Monday, September 29, 2008

Logan @ The Heights

For my first post in Columbia Heights I figured it would be appropriate for me to review a stalwart "CoHe" establishment rather than one of the new and overpriced locations in this rapidly gentrifying neighborhood. Logan @ the Heights, from the same people who own Logan Tavern (surprise surprise), sits at one end of Tivoli square. The Heights has an enjoyable outdoor setting, its dishes are ambitious and have good plating, and the service is friendly and attentive. They also have an extensive, and complicated, bloody mary menu that allows you to pick one of many varieties of alcohol (vodka and gin), adjustable spicyness, additives such as lime juice or clam juice, and then a choice of up to three vegetables. I had one with absolute peppar, "spicy" mix, lime juice, and celery, cucumbers, and red peppers. The mix was good and fairly spicy, though I think it was a little on the thin side and had too much ice.

The food was, unfortunately, largely disappointing. We tried the French toast, the smoked salmon florentine, the crab cakes benedict, and the portobello florentine. All of these dishes were colorful and well-plated, as you can see from the photos. To our disappointment, most of the poached eggs were overcooked; strangely, in two of the three egg dishes, one of the eggs was cooked properly and the other was way overcooked. You could also easily tell that the spinach on the florentine was of the frozen variety. The smoked salmon was decent. It was thickly sliced and was about as good as what you can find around the city, though, of course not like you'd find at a New York establishment. The potatoes were pedestrian and required a substantial amount of condiments to ameliorate their dryness. The crab cakes were disappointing as well. Crab cakes should be crispy on the outside. These were soggy. They essentially drooped off the bread (see photo). Ironically, while the French toast looked the worst, it's the only dish that I'm comfortable giving a positive review to. It had a caramel pecan sauce that was ligher than expected and generally lived up to expectations.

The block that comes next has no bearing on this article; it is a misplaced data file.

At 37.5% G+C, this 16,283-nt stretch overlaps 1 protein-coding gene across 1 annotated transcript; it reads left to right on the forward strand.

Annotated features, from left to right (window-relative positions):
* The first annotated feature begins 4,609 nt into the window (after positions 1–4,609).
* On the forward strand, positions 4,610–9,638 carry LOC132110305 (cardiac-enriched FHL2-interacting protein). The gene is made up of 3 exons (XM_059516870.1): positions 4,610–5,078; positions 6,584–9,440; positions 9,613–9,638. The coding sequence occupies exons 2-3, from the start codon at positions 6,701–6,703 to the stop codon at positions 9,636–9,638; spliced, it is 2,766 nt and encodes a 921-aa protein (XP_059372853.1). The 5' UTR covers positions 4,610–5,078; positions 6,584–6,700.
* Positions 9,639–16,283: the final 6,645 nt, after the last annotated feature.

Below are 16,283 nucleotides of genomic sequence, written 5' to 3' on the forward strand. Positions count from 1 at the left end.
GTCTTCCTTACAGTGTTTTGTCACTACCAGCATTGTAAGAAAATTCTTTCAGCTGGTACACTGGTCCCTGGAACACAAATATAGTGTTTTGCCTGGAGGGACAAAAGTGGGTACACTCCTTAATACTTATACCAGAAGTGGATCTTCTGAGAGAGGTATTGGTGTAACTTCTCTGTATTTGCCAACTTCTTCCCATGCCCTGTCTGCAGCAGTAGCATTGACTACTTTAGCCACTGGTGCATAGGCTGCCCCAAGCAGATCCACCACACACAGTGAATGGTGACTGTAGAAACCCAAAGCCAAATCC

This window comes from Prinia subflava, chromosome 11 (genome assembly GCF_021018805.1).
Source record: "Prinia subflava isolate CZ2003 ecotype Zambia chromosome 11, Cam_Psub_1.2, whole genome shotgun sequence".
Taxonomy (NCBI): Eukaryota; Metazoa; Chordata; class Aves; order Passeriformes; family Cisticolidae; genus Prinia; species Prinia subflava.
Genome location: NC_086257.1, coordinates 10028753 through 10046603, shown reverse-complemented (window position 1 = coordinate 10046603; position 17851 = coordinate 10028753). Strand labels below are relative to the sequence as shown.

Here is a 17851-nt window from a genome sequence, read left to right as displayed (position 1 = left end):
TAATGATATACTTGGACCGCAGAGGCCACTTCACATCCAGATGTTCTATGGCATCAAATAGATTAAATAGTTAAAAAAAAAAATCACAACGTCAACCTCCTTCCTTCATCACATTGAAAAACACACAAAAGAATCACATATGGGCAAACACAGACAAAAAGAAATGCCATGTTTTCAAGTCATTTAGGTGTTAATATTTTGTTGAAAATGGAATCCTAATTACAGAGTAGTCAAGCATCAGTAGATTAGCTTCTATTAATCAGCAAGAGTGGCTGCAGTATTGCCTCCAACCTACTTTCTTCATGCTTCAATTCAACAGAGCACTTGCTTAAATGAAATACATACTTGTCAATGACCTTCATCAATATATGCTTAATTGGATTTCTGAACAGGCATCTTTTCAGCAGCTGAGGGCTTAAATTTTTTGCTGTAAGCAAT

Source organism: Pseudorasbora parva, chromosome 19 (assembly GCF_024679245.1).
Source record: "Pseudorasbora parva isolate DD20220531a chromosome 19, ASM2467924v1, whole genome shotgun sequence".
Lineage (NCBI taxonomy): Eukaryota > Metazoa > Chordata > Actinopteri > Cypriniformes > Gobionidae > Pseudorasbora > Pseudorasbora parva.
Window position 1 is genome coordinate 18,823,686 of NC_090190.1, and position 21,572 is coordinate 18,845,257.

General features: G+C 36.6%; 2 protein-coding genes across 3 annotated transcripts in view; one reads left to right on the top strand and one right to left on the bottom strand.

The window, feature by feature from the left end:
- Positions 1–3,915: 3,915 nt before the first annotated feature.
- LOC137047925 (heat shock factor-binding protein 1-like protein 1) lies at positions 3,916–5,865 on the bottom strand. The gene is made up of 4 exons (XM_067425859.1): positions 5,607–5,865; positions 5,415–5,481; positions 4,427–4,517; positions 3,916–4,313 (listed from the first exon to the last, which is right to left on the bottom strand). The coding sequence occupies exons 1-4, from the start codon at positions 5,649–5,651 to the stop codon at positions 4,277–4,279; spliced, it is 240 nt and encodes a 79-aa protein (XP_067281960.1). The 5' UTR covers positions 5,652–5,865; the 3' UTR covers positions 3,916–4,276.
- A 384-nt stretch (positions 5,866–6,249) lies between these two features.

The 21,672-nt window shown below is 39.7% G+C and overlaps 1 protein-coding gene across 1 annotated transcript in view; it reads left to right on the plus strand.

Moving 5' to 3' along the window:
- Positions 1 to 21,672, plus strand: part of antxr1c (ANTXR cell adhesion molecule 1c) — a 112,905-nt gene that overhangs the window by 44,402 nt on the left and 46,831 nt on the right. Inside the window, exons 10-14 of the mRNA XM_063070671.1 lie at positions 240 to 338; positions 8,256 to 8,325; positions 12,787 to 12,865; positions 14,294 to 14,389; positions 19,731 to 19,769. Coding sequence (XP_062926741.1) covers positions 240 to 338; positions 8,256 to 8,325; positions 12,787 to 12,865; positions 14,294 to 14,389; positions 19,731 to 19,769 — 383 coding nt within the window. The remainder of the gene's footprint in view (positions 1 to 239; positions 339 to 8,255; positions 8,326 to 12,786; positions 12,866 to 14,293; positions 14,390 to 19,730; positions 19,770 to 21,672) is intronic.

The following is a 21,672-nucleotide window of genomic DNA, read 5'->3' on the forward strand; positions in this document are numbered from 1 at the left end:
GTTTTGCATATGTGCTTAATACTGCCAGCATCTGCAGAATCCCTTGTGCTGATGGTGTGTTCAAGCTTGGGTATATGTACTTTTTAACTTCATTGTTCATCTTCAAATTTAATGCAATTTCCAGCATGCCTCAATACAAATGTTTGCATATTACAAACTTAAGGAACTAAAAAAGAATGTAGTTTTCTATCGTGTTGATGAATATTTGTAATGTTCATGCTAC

The Heights tries hard. It just falls short in a number of critical areas. As of yet, it isn't worth making the trip to Columbia Heights.

Contact information after the jump. Continue reading.

Brunch menu [The Heights]
Bloody Mary Menu [The Heights]

Logan @ The Heights
3115 14th St. NW
Washington DC 20010
(202) 797-7227

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Tuesday, September 23, 2008

Brunch DC Reviews and Features

Here's a list of the restaurants I've reviewed and Brunch DC special features with links to the full posts. This page will continue to be updated as I review more restaurants and add more features to the site. If you have any suggestions for restaurants to review or special features to add, feel free to email me at brunchdc [at] gmail [dot] com.

I have marked all of the restaurants with (*), (**), (***), or (****) indicating my assessment of the quality of their brunch:

Brunch Reviews:

Special Features:

Monday, September 22, 2008

La Fourchette

La Fourchette is an authentic Parisian cafe on 18th street in Adams Morgan. It serves traditional (though slightly heavy) French food (so authentic that, in true Parisian form, the place is closed for much of August, much to my chagrin). It also has a very nice outdoor seating area. La Fourchette serves, in the humble opinion of Brunch DC, the best brunch on 18th street. It had a solid selection of exquisitely prepared dishes, is not particularly expensive, and provides excellent service and atmosphere.

The menu, which is not available online, has a selection of poached egg dishes, ranging from a classic Benedict to Florentine (spinach and mornay sauce) to Béarnaise with fresh artichokes. Both the Florentine and the Béarnaise are excellent. The eggs are properly poached and runny. Both have well-made sauces and are nicely presented.

They also have a variety of omelettes, all cooked in the French style, meaning that the fillings are integrated into the eggs. I tried the Provençal, which contains a variety of fresh herbs and is covered with a tomato sauce. It comes with a side of potatoes, which are crisp and not mushy (unlike some other places on 18th street). The French toast is made on baguettes. While not Challah, this is also a good dish and rivals Meze's French toast as the best in the area. As for drinks, the bloody mary is spicy, though slightly thin. The coffee -- which they refer to as "American coffee" -- is a rich French roast.

A great experience overall, especially when the weather is good outside.

P.S. Good dinner too, and you can BYO wine.